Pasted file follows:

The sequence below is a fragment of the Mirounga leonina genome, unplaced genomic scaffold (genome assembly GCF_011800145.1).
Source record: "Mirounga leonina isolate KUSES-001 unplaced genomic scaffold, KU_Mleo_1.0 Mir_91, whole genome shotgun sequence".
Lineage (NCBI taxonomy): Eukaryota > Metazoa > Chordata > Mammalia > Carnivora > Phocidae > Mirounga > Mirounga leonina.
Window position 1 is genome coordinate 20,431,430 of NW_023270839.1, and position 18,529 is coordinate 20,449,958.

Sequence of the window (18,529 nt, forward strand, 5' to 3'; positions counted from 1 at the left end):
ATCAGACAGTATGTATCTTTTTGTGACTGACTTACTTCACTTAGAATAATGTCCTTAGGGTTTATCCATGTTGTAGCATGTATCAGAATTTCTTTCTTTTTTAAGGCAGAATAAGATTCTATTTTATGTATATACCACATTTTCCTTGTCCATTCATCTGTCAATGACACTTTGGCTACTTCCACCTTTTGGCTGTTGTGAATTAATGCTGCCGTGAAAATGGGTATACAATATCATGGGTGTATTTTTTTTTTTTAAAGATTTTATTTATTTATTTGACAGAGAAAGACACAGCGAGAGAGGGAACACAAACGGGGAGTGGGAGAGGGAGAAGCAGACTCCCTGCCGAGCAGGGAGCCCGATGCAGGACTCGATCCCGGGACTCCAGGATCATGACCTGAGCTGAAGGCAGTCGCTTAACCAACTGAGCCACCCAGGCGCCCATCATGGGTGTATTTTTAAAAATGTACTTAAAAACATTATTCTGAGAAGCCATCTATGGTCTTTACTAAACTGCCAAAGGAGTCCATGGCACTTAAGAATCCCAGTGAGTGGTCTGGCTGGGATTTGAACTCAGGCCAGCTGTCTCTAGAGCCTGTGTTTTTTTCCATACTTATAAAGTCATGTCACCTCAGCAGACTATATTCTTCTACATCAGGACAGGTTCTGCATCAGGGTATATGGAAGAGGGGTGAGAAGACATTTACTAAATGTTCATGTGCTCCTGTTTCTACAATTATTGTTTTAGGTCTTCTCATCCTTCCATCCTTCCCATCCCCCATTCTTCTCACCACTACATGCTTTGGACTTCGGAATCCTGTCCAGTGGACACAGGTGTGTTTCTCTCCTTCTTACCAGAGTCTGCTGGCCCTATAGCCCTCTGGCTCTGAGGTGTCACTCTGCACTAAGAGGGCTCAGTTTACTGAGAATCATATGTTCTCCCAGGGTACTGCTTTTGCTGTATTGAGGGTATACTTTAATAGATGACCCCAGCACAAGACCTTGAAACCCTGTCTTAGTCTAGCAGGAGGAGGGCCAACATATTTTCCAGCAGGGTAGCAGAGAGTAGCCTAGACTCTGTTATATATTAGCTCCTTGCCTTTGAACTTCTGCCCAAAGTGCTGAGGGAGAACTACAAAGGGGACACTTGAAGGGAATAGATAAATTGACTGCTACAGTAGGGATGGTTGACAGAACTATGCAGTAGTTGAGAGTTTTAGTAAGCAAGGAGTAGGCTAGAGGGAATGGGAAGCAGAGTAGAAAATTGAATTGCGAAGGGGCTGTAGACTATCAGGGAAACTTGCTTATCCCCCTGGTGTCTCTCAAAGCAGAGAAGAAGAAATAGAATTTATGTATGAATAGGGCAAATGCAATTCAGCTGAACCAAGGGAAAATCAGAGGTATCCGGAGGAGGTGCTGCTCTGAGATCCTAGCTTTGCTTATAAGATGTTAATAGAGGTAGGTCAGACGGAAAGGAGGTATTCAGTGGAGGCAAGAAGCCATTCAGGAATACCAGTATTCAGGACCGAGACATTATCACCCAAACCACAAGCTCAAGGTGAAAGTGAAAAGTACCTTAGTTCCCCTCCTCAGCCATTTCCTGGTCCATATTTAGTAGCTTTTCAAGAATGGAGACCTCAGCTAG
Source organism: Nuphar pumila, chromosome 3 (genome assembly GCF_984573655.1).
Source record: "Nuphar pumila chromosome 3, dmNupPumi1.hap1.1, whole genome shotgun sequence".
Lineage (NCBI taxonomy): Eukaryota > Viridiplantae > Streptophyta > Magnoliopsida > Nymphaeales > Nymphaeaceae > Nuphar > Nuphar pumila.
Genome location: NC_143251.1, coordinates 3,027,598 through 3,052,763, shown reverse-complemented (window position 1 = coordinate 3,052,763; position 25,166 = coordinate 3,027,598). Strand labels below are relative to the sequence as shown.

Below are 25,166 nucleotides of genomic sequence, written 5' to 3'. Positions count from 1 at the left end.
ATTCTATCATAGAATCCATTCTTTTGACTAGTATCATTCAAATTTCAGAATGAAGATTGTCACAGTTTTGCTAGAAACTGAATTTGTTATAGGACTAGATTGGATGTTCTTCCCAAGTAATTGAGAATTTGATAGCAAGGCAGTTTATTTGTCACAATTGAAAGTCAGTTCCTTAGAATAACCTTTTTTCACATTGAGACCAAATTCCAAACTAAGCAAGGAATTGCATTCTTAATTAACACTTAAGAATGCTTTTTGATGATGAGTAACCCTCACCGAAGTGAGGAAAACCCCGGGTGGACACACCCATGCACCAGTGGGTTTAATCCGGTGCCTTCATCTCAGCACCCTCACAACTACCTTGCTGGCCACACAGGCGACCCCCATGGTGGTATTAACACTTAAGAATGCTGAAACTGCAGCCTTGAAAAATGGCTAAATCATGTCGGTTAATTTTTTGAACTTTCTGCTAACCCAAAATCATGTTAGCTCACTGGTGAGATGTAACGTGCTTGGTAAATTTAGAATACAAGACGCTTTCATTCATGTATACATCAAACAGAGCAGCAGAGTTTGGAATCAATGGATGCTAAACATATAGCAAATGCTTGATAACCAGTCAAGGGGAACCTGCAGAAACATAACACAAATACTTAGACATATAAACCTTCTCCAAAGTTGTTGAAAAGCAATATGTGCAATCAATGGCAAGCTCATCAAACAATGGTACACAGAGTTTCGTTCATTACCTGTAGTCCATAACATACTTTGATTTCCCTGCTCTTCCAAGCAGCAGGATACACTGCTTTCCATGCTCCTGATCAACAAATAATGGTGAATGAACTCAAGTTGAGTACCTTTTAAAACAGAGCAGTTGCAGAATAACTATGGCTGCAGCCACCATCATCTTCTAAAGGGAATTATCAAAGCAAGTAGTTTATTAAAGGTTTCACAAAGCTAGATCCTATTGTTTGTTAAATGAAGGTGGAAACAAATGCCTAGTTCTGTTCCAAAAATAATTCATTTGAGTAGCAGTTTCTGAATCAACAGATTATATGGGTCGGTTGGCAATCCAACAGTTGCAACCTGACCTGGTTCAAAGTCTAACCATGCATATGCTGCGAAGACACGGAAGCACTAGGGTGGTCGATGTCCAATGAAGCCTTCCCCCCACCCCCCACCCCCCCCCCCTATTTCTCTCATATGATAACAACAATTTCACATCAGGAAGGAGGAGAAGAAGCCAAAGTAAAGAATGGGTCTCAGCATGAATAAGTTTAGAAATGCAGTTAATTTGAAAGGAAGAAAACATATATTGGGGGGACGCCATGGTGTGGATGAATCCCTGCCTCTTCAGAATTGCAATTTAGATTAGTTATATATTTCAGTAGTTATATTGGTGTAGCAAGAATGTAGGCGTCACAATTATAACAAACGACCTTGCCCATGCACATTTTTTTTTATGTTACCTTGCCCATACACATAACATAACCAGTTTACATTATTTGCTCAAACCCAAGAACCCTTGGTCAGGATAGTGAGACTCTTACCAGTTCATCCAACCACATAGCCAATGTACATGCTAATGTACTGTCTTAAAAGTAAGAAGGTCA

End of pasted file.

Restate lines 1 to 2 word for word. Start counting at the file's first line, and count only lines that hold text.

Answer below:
The sequence below is a fragment of the Mirounga leonina genome, unplaced genomic scaffold (genome assembly GCF_011800145.1).
Source record: "Mirounga leonina isolate KUSES-001 unplaced genomic scaffold, KU_Mleo_1.0 Mir_91, whole genome shotgun sequence".